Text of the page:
Key Antitrust Laws
Sherman Act: The Sherman Act, established in 1890 as the first piece of antitrust legislation, proscribes unlawful business practices in general terms, leaving courts to decide which ones are illegal based on the facts of each case. Supreme Court and other federal case law have interpreted the Act as prohibiting conduct that harms the competitive process and consumers when it would create or maintain a monopoly. Conduct is found to be unlawful when a plaintiff proves the existence of anticompetitive effects (e.g., substantial foreclosure of rivals resulting in higher prices, reduced output, reduced quality, or reduced innovation) that are not outweighed by procompetitive efficiencies or legitimate business justifications.
Clayton Act: The Clayton Act, enacted in 1914, prohibits mergers and acquisitions when the effect “may be substantially to lessen competition, or to tend to create a monopoly.” As amended by the Robinson-Patman Act of 1936, the Clayton Act also bans certain discriminatory prices, services, and allowances in dealings between merchants. The Clayton Act was amended in 1976 by the Hart-Scott-Rodino Antitrust Improvements Act to require companies planning large mergers or acquisitions to notify the government of their plans in advance. The Clayton Act also authorizes private parties to sue for triple damages when they have been harmed by conduct that violates either the Sherman or Clayton Act and to obtain a court order prohibiting the anticompetitive practice in the future.
Federal Trade Commission Act: The Federal Trade Commission Act, enacted in 1919, is enforced by the Federal Trade Commission (FTC). Under this Act, as amended, the FTC is empowered, among other things, to prevent “unfair methods of competition.” While the FTC Act may reach conduct beyond the Sherman Act, the FTC’s 2015 “Statement of Enforcement Principles” clarifies that, in enforcing the FTC Act, the FTC will be guided by the same consumer welfare standard applied under the Sherman Act, and that “an act or practice challenged by the Commission must cause, or be likely to cause, harm to competition or the competitive process, taking into account any associated cognizable efficiencies and business justifications.”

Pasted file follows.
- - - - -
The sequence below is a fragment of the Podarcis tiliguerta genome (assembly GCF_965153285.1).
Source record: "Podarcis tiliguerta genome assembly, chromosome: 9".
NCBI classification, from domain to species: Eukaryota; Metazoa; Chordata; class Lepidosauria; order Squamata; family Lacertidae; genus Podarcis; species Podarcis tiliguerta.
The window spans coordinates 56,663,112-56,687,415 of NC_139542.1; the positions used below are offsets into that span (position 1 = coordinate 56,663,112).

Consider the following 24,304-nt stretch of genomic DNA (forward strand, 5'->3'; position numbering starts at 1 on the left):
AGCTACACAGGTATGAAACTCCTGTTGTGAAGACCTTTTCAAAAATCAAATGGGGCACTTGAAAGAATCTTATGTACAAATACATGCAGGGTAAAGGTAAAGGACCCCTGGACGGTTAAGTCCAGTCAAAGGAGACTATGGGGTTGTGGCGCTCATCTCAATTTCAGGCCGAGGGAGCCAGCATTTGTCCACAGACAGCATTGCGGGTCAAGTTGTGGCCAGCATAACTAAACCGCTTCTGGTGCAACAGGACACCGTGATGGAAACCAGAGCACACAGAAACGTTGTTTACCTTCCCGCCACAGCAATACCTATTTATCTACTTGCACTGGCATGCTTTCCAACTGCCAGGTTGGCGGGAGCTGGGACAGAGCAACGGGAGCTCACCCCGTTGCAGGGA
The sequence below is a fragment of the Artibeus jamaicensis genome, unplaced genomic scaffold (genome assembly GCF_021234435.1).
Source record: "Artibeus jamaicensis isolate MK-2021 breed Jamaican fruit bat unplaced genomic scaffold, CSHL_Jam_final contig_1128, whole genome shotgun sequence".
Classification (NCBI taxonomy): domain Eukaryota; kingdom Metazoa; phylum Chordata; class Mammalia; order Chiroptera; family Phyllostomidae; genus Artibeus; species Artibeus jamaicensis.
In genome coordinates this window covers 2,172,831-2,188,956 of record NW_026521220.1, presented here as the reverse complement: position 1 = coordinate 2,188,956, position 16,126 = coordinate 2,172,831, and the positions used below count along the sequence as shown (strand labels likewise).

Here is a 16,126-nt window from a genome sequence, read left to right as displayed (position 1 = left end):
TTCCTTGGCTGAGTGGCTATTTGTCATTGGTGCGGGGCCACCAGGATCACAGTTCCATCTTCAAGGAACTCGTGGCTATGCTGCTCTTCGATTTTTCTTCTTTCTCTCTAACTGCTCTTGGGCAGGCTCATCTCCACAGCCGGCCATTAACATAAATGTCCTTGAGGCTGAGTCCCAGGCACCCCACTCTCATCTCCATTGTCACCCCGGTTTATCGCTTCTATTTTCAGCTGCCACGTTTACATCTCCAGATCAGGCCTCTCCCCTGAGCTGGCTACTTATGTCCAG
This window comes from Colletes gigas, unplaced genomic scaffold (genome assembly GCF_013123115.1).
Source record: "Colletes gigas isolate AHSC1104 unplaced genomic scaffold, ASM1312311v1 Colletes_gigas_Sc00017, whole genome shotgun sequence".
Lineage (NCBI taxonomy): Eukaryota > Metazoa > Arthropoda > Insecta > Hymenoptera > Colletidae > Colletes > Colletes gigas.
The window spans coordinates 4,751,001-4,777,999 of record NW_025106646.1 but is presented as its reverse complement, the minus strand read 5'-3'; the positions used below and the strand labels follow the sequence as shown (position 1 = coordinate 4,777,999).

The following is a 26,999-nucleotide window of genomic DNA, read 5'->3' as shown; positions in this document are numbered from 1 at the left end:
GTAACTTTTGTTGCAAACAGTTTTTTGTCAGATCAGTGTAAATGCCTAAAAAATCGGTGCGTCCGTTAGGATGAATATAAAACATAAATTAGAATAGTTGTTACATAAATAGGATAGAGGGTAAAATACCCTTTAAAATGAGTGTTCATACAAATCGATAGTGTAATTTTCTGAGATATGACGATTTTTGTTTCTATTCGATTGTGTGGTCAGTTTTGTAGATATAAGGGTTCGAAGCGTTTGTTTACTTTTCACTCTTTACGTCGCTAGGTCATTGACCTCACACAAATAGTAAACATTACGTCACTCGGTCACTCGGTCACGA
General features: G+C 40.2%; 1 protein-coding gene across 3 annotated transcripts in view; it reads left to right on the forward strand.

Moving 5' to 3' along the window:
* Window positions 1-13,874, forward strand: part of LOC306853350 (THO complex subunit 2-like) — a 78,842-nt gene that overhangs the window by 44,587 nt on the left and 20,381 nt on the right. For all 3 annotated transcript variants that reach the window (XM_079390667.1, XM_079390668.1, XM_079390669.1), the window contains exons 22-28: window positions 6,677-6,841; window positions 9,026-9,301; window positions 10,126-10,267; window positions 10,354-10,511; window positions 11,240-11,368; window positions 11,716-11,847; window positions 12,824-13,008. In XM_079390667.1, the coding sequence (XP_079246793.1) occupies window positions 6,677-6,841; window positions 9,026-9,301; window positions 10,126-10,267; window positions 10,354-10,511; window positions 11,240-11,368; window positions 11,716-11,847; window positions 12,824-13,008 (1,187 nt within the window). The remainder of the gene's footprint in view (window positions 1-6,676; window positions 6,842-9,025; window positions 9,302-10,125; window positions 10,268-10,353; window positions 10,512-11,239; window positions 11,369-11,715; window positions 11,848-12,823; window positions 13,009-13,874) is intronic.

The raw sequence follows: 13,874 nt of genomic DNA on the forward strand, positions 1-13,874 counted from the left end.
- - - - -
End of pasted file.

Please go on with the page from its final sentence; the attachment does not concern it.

Abuse of dominance: In foreign jurisdictions the term is commonly used to capture anticompetitive behavior of firms that have significant market share. U.S. antitrust law is focused on prohibiting unlawful monopolization or attempted monopolization. Such conduct is only prohibited when a plaintiff proves the existence of anticompetitive effects (e.g., substantial foreclosure of rivals resulting in higher prices, reduced output, reduced quality, or reduced innovation) that are not outweighed by procompetitive efficiencies or legitimate business justifications.
Antitrust bundling claim: An antitrust bundling claim occurs when a firm offers only a package of goods and not the standalone goods. Pure bundling occurs when there are no alternative sellers of the component goods so only the bundle is available. Mixed bundling occurs when both the package and the individual goods are available from the bundling firm. It is important to note bundling has many procompetitive benefits, so the practice is not unlawful. Only after a careful rule of reason analysis can these types of claims rise to level of anticompetitive harm and become a violation of the law.
Antitrust tying claim: An antitrust tying claim is where a customer is interested in buying one product, but in order to buy this product the customer is coerced into buying separate products. It is important to note tying practices can have many procompetitive benefits, so the practice is not unlawful. Only after a careful rule of reason analysis can these types of claims rise to level of anti-competitive harm and become a violation of the law.